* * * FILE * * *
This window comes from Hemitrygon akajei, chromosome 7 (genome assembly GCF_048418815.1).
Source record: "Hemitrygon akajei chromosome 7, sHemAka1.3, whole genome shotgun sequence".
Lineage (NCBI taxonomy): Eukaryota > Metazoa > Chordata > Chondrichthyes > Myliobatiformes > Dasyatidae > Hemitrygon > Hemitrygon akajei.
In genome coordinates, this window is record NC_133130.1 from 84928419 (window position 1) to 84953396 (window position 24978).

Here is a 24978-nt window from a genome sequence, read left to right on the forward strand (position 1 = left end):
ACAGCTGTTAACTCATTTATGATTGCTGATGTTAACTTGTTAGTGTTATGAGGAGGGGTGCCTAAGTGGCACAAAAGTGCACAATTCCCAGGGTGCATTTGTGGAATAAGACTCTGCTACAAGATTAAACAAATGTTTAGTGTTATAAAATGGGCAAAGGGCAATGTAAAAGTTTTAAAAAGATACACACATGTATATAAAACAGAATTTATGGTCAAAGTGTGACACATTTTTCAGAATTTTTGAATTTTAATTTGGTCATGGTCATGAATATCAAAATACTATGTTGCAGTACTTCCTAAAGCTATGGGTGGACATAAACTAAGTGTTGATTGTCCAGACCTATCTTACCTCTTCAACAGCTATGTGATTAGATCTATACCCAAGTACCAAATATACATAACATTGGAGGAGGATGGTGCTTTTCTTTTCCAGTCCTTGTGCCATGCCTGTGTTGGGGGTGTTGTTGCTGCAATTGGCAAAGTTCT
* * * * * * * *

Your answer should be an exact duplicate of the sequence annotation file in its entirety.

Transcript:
This window comes from Hemitrygon akajei, chromosome 7 (genome assembly GCF_048418815.1).
Source record: "Hemitrygon akajei chromosome 7, sHemAka1.3, whole genome shotgun sequence".
Lineage (NCBI taxonomy): Eukaryota > Metazoa > Chordata > Chondrichthyes > Myliobatiformes > Dasyatidae > Hemitrygon > Hemitrygon akajei.
In genome coordinates, this window is record NC_133130.1 from 84928419 (window position 1) to 84953396 (window position 24978).

Here is a 24978-nt window from a genome sequence, read left to right on the forward strand (position 1 = left end):
ACAGCTGTTAACTCATTTATGATTGCTGATGTTAACTTGTTAGTGTTATGAGGAGGGGTGCCTAAGTGGCACAAAAGTGCACAATTCCCAGGGTGCATTTGTGGAATAAGACTCTGCTACAAGATTAAACAAATGTTTAGTGTTATAAAATGGGCAAAGGGCAATGTAAAAGTTTTAAAAAGATACACACATGTATATAAAACAGAATTTATGGTCAAAGTGTGACACATTTTTCAGAATTTTTGAATTTTAATTTGGTCATGGTCATGAATATCAAAATACTATGTTGCAGTACTTCCTAAAGCTATGGGTGGACATAAACTAAGTGTTGATTGTCCAGACCTATCTTACCTCTTCAACAGCTATGTGATTAGATCTATACCCAAGTACCAAATATACATAACATTGGAGGAGGATGGTGCTTTTCTTTTCCAGTCCTTGTGCCATGCCTGTGTTGGGGGTGTTGTTGCTGCAATTGGCAAAGTTCT